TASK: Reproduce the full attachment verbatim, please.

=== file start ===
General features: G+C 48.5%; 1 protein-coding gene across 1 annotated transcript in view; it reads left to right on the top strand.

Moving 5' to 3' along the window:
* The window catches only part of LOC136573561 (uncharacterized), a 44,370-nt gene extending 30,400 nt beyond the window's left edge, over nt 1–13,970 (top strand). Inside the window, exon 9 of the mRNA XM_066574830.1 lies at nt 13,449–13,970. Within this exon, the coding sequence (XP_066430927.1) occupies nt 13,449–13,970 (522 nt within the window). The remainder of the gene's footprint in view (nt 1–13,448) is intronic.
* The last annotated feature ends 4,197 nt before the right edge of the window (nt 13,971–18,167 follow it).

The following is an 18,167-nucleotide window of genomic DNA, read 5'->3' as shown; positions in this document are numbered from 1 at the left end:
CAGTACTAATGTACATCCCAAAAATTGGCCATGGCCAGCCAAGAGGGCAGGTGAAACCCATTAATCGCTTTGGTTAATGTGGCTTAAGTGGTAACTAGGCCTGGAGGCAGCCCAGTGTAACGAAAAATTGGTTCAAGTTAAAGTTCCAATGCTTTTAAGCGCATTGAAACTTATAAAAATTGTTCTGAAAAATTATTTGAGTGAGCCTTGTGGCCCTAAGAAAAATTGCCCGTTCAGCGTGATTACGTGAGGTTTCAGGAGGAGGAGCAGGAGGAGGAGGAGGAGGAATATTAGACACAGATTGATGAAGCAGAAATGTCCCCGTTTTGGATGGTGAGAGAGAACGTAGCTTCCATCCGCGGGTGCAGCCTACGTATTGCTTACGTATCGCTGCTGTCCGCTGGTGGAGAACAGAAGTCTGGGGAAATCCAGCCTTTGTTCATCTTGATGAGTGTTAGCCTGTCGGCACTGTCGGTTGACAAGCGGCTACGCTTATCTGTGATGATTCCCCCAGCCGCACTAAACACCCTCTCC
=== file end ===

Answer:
General features: G+C 48.5%; 1 protein-coding gene across 1 annotated transcript in view; it reads left to right on the top strand.

Moving 5' to 3' along the window:
* The window catches only part of LOC136573561 (uncharacterized), a 44,370-nt gene extending 30,400 nt beyond the window's left edge, over nt 1–13,970 (top strand). Inside the window, exon 9 of the mRNA XM_066574830.1 lies at nt 13,449–13,970. Within this exon, the coding sequence (XP_066430927.1) occupies nt 13,449–13,970 (522 nt within the window). The remainder of the gene's footprint in view (nt 1–13,448) is intronic.
* The last annotated feature ends 4,197 nt before the right edge of the window (nt 13,971–18,167 follow it).

The following is an 18,167-nucleotide window of genomic DNA, read 5'->3' as shown; positions in this document are numbered from 1 at the left end:
CAGTACTAATGTACATCCCAAAAATTGGCCATGGCCAGCCAAGAGGGCAGGTGAAACCCATTAATCGCTTTGGTTAATGTGGCTTAAGTGGTAACTAGGCCTGGAGGCAGCCCAGTGTAACGAAAAATTGGTTCAAGTTAAAGTTCCAATGCTTTTAAGCGCATTGAAACTTATAAAAATTGTTCTGAAAAATTATTTGAGTGAGCCTTGTGGCCCTAAGAAAAATTGCCCGTTCAGCGTGATTACGTGAGGTTTCAGGAGGAGGAGCAGGAGGAGGAGGAGGAGGAATATTAGACACAGATTGATGAAGCAGAAATGTCCCCGTTTTGGATGGTGAGAGAGAACGTAGCTTCCATCCGCGGGTGCAGCCTACGTATTGCTTACGTATCGCTGCTGTCCGCTGGTGGAGAACAGAAGTCTGGGGAAATCCAGCCTTTGTTCATCTTGATGAGTGTTAGCCTGTCGGCACTGTCGGTTGACAAGCGGCTACGCTTATCTGTGATGATTCCCCCAGCCGCACTAAACACCCTCTCC